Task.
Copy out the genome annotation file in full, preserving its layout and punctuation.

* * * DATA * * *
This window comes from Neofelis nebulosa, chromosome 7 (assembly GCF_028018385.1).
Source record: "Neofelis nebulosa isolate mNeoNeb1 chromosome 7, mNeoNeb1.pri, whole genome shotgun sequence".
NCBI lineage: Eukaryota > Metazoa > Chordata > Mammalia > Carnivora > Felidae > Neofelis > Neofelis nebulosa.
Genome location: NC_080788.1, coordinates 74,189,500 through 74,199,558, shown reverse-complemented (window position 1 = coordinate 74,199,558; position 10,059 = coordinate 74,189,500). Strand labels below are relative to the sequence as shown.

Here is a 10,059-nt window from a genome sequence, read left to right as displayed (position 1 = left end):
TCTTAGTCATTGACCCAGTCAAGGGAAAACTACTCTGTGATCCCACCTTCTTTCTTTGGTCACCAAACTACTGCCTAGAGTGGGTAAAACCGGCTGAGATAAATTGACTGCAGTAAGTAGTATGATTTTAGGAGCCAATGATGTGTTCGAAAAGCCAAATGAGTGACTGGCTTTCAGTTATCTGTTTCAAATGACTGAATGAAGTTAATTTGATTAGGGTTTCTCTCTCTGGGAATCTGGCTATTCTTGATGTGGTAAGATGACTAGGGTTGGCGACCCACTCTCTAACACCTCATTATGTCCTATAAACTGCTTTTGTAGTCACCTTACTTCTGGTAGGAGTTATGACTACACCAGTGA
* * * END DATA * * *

This window comes from Neofelis nebulosa, chromosome 7 (assembly GCF_028018385.1).
Source record: "Neofelis nebulosa isolate mNeoNeb1 chromosome 7, mNeoNeb1.pri, whole genome shotgun sequence".
NCBI lineage: Eukaryota > Metazoa > Chordata > Mammalia > Carnivora > Felidae > Neofelis > Neofelis nebulosa.
Genome location: NC_080788.1, coordinates 74,189,500 through 74,199,558, shown reverse-complemented (window position 1 = coordinate 74,199,558; position 10,059 = coordinate 74,189,500). Strand labels below are relative to the sequence as shown.

Here is a 10,059-nt window from a genome sequence, read left to right as displayed (position 1 = left end):
TCTTAGTCATTGACCCAGTCAAGGGAAAACTACTCTGTGATCCCACCTTCTTTCTTTGGTCACCAAACTACTGCCTAGAGTGGGTAAAACCGGCTGAGATAAATTGACTGCAGTAAGTAGTATGATTTTAGGAGCCAATGATGTGTTCGAAAAGCCAAATGAGTGACTGGCTTTCAGTTATCTGTTTCAAATGACTGAATGAAGTTAATTTGATTAGGGTTTCTCTCTCTGGGAATCTGGCTATTCTTGATGTGGTAAGATGACTAGGGTTGGCGACCCACTCTCTAACACCTCATTATGTCCTATAAACTGCTTTTGTAGTCACCTTACTTCTGGTAGGAGTTATGACTACACCAGTGA